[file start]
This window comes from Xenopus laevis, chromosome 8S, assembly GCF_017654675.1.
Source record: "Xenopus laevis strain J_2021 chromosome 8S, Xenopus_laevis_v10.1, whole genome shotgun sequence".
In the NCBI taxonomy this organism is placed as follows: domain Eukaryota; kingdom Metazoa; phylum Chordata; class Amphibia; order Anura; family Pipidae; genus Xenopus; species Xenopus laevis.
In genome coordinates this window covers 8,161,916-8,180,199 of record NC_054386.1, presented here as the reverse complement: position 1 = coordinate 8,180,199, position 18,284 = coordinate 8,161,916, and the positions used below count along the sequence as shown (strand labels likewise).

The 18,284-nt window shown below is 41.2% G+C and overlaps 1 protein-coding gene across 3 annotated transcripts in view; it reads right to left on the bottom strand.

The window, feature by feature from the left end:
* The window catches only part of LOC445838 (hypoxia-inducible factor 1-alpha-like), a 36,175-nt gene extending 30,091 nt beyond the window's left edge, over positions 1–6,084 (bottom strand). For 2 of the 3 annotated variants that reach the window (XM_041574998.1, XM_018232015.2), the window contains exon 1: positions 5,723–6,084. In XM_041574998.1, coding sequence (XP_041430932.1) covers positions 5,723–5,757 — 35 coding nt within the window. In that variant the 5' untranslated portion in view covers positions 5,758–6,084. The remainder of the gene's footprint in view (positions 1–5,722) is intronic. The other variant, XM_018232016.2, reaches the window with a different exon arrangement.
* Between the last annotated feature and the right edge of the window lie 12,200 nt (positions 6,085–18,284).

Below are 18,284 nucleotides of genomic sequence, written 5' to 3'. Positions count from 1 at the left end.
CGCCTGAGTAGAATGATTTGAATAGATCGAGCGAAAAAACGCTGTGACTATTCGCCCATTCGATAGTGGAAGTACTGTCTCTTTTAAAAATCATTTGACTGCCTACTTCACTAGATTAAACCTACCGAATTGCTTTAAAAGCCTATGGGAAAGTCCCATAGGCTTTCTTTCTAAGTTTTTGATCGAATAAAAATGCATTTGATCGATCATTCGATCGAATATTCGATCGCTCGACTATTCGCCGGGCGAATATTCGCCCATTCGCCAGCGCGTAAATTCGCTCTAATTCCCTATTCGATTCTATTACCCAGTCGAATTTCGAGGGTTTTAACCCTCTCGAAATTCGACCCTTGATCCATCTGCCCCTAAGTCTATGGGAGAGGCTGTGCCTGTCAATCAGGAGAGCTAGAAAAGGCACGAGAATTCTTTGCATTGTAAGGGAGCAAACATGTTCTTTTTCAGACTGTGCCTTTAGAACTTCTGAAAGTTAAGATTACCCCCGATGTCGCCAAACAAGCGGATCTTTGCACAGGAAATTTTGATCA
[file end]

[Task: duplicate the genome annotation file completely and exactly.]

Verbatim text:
This window comes from Xenopus laevis, chromosome 8S, assembly GCF_017654675.1.
Source record: "Xenopus laevis strain J_2021 chromosome 8S, Xenopus_laevis_v10.1, whole genome shotgun sequence".
In the NCBI taxonomy this organism is placed as follows: domain Eukaryota; kingdom Metazoa; phylum Chordata; class Amphibia; order Anura; family Pipidae; genus Xenopus; species Xenopus laevis.
In genome coordinates this window covers 8,161,916-8,180,199 of record NC_054386.1, presented here as the reverse complement: position 1 = coordinate 8,180,199, position 18,284 = coordinate 8,161,916, and the positions used below count along the sequence as shown (strand labels likewise).

The 18,284-nt window shown below is 41.2% G+C and overlaps 1 protein-coding gene across 3 annotated transcripts in view; it reads right to left on the bottom strand.

The window, feature by feature from the left end:
* The window catches only part of LOC445838 (hypoxia-inducible factor 1-alpha-like), a 36,175-nt gene extending 30,091 nt beyond the window's left edge, over positions 1–6,084 (bottom strand). For 2 of the 3 annotated variants that reach the window (XM_041574998.1, XM_018232015.2), the window contains exon 1: positions 5,723–6,084. In XM_041574998.1, coding sequence (XP_041430932.1) covers positions 5,723–5,757 — 35 coding nt within the window. In that variant the 5' untranslated portion in view covers positions 5,758–6,084. The remainder of the gene's footprint in view (positions 1–5,722) is intronic. The other variant, XM_018232016.2, reaches the window with a different exon arrangement.
* Between the last annotated feature and the right edge of the window lie 12,200 nt (positions 6,085–18,284).

Below are 18,284 nucleotides of genomic sequence, written 5' to 3'. Positions count from 1 at the left end.
CGCCTGAGTAGAATGATTTGAATAGATCGAGCGAAAAAACGCTGTGACTATTCGCCCATTCGATAGTGGAAGTACTGTCTCTTTTAAAAATCATTTGACTGCCTACTTCACTAGATTAAACCTACCGAATTGCTTTAAAAGCCTATGGGAAAGTCCCATAGGCTTTCTTTCTAAGTTTTTGATCGAATAAAAATGCATTTGATCGATCATTCGATCGAATATTCGATCGCTCGACTATTCGCCGGGCGAATATTCGCCCATTCGCCAGCGCGTAAATTCGCTCTAATTCCCTATTCGATTCTATTACCCAGTCGAATTTCGAGGGTTTTAACCCTCTCGAAATTCGACCCTTGATCCATCTGCCCCTAAGTCTATGGGAGAGGCTGTGCCTGTCAATCAGGAGAGCTAGAAAAGGCACGAGAATTCTTTGCATTGTAAGGGAGCAAACATGTTCTTTTTCAGACTGTGCCTTTAGAACTTCTGAAAGTTAAGATTACCCCCGATGTCGCCAAACAAGCGGATCTTTGCACAGGAAATTTTGATCA